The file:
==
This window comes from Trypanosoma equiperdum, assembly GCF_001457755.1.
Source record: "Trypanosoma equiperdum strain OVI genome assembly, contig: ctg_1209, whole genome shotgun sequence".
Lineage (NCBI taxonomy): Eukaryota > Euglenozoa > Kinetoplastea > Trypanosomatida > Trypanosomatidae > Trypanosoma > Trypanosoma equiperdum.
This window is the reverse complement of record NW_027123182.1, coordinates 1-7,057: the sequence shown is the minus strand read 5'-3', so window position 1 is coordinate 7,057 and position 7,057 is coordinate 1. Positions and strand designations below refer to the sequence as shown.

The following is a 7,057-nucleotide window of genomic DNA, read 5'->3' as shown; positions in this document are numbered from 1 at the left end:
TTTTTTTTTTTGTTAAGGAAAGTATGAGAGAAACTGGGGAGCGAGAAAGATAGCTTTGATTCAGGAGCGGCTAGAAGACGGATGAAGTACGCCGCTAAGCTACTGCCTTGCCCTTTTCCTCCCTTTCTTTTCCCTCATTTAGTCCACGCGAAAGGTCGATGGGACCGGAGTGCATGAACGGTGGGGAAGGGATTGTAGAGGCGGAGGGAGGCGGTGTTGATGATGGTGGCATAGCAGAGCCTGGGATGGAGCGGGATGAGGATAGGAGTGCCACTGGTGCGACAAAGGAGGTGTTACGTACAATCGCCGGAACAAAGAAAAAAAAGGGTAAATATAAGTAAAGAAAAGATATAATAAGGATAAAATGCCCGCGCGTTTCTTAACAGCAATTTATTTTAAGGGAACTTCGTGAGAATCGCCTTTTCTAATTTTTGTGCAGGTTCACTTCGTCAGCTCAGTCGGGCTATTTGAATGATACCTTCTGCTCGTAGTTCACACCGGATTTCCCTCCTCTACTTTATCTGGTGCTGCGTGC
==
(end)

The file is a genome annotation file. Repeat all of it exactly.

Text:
This window comes from Trypanosoma equiperdum, assembly GCF_001457755.1.
Source record: "Trypanosoma equiperdum strain OVI genome assembly, contig: ctg_1209, whole genome shotgun sequence".
Lineage (NCBI taxonomy): Eukaryota > Euglenozoa > Kinetoplastea > Trypanosomatida > Trypanosomatidae > Trypanosoma > Trypanosoma equiperdum.
This window is the reverse complement of record NW_027123182.1, coordinates 1-7,057: the sequence shown is the minus strand read 5'-3', so window position 1 is coordinate 7,057 and position 7,057 is coordinate 1. Positions and strand designations below refer to the sequence as shown.

The following is a 7,057-nucleotide window of genomic DNA, read 5'->3' as shown; positions in this document are numbered from 1 at the left end:
TTTTTTTTTTTGTTAAGGAAAGTATGAGAGAAACTGGGGAGCGAGAAAGATAGCTTTGATTCAGGAGCGGCTAGAAGACGGATGAAGTACGCCGCTAAGCTACTGCCTTGCCCTTTTCCTCCCTTTCTTTTCCCTCATTTAGTCCACGCGAAAGGTCGATGGGACCGGAGTGCATGAACGGTGGGGAAGGGATTGTAGAGGCGGAGGGAGGCGGTGTTGATGATGGTGGCATAGCAGAGCCTGGGATGGAGCGGGATGAGGATAGGAGTGCCACTGGTGCGACAAAGGAGGTGTTACGTACAATCGCCGGAACAAAGAAAAAAAAGGGTAAATATAAGTAAAGAAAAGATATAATAAGGATAAAATGCCCGCGCGTTTCTTAACAGCAATTTATTTTAAGGGAACTTCGTGAGAATCGCCTTTTCTAATTTTTGTGCAGGTTCACTTCGTCAGCTCAGTCGGGCTATTTGAATGATACCTTCTGCTCGTAGTTCACACCGGATTTCCCTCCTCTACTTTATCTGGTGCTGCGTGC